Author Topic: Pure Land Practices - Why?  (Read 5783 times)

Offline Shi Hong Yang

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Pure Land Practices - Why?
« on: January 19, 2010, 12:48:37 pm »
Why we do the practice is to calm our minds.  We need a calm mind to be able to focus our minds attaining peace being undisturbed by any obstacle in our life either mentally or physically particularly upon our dying day when our body strives conflicted with living and dying at the same time.

Who does this practice?  Buddhists in China, Tibet, Japan, Korea, Americas, Africa, Europe.  This is largely practised by Buddhists in the Mahayana tradition; mainly among the monastics and some Theravada monastics and ethnic Buddhists and to a lesser degree by new Buddhists from other religions or beliefs.

Buddha name recitation remains the most popular method (3, 7, 21, 49, 54, 108 times)
"Namo Amitabha Buddha!
Namo Amituofo! (Chinese pinyin)
and in English
"Namo Immortality Buddha! / Namo Infinite Life Buddha! / Namo Infinite Life Buddha!
Chinese Buddhism is the oldest form of Buddhism in the USA, in 2013 it is 161 years old.  The first Buddhist temples were built in California in 1952 & 1854. Second oldest is Korean in 1900 and Japanese in 1902 both in Hawaii.

Offline inkpeninmd

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Re: Pure Land Practices - Why?
« Reply #1 on: January 19, 2010, 09:37:13 pm »
Can you explain the differences between Pure Land, Jodo Shinshu, and Shin Buddhism?

Thanks :anjali:

Offline Rory

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Re: Pure Land Practices - Why?
« Reply #2 on: January 19, 2010, 10:38:28 pm »
Gassho inkpenmind;
  I practice in the Jodo Shu school, this is the Japanese Pure land school founded by Honen Shonin. I chant Nembutsu Amitabha's name so that upon death I will be born in Amitabha's Western Paradise, where without regressing I will practice and eventually become a Buddha.
    Jodo Shu encourages a lot of chanting, they trace their lineage to the Chinese Pure Land master Shan dao . It's a flexible school, Honen Shonin would advise his disciples according to their different personalities.
     here is a good link http://www.jsri.jp/English/Main.html

Naturally when you chant a lot, you get lots of clarity etc, but this isn't the reason for my practice. I hope this helps
              gassho Rory

 P.S.  Jodo Shinshu, is the Shin Buddhist school & I'm not really competant to discuss their doctrines.
Om varada padme hum

Cintamani Caktra Avalokitesvara mantra
with six arms, wish-fufilling jewel to attain the wisdom of the Buddhas

Offline inkpeninmd

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Re: Pure Land Practices - Why?
« Reply #3 on: January 19, 2010, 11:29:28 pm »
Gassho Rory,
Thanks for the link.  If I understand you correctly, Jodo Shinshu and Jodo Shu are distinct schools?

gassho greg

Offline Rory

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Re: Pure Land Practices - Why?
« Reply #4 on: January 20, 2010, 09:38:09 pm »
Yes Greg, they are separate schools, sects. Jodo Shu's head temple is Chion-in in Kyoto &  Jodo Shinshu's is Honpa Hongan-ji in Kyoto.
Jodo Shinshu's found Shinran Shonin was a disciple of Honen so maybe that's why it's confusing.

 Shinran married and his descendants are heads of the sect. Honen maintained his monastic vows throughout his life and today there are still monks and nuns, along with married clergy in Jodo Shu. Shinshu doesn't have celibate clergy, they were the first to marry, which is a big deal.  Honen left Mt. Hiei to spread Pure Land among all the people, so I really love this, to practice where you are.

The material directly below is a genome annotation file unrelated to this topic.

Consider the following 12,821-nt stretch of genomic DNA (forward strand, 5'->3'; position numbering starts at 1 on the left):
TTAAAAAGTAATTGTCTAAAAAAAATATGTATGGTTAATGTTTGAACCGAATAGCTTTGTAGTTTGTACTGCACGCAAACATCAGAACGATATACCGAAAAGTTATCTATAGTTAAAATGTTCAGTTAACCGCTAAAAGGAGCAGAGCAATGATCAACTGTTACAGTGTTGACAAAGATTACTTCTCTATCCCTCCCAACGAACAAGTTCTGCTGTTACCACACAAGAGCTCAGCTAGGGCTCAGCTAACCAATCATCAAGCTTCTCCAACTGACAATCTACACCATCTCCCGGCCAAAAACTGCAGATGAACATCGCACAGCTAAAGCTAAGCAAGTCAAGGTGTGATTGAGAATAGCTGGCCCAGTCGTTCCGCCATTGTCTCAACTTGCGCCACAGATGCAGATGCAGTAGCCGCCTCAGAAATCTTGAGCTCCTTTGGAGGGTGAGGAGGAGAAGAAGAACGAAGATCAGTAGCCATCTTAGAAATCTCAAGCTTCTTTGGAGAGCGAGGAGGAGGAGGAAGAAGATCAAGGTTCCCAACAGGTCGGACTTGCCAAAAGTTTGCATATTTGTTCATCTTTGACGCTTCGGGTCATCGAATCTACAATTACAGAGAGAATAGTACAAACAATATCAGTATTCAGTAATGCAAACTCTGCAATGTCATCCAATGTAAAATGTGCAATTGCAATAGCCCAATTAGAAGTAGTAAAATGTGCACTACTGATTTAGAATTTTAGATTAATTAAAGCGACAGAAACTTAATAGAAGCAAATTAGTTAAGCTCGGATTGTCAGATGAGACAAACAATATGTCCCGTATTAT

I think Anders Honore in the Zen Forum can tell you all about Shinshu.
glad to have helped, just ask if you want to know something
                                        gassho Rory
Om varada padme hum

Cintamani Caktra Avalokitesvara mantra
with six arms, wish-fufilling jewel to attain the wisdom of the Buddhas

Offline ph0kin

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Re: Pure Land Practices - Why?
« Reply #5 on: March 01, 2010, 09:38:36 pm »
Can you explain the differences between Pure Land, Jodo Shinshu, and Shin Buddhism?

Thanks :anjali:

Hello,

Jodo Shu and Jodo Shinshu are simply two independent schools within the larger Pure Land Buddhist tradition.  Unlike the mainland, the Japanese ones happen to be distinct schools, though other Buddhist sects in Japan have extensive Pure Land practices too.

Offline vincent

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Re: Pure Land Practices - Why?
« Reply #6 on: January 10, 2013, 05:11:07 pm »
In the Jôdo Shinshû, Namo Amida Buddha is only an expression of gratitude to the buddha for saving us just like we are and to become buddha when we will go in pure Land at the end of this life.
The nembutsu come to our lips naturally, without effort of our part.

In A Record of lament of divergence, a book where Shinran's words were compiled by one of his disciple, there is this passage :
"The nembutsu, for its practicers, is not a practice or a good act. Since it is not preformed out of one's own designs, it is not a practice. Since it is not good done through one's own calculation, it is not a good act. Because it arises wholly from Other Power and is free of self-power, for the practicer, it is not a practice or a good act."

Shinran shônin never creates a school or a temple. His descendant and disciple did.
Shinshû it's a recent term for Jôdo shinshû it's a abreviation.
Shinran used this term but in his mouth the homonyme shû means "teaching" not "school" he call it the teaching of his master Honen : Jôdo shinshû: the true teaching of the Pure Land.

Concerning the Jôdo shû i know only there are several branch with some differences between them.
The chinzei branch and the Seizan are the Biggest.


vincent
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Offline NepalianBuddhist

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Re: Pure Land Practices - Why?
« Reply #7 on: August 05, 2013, 06:55:24 pm »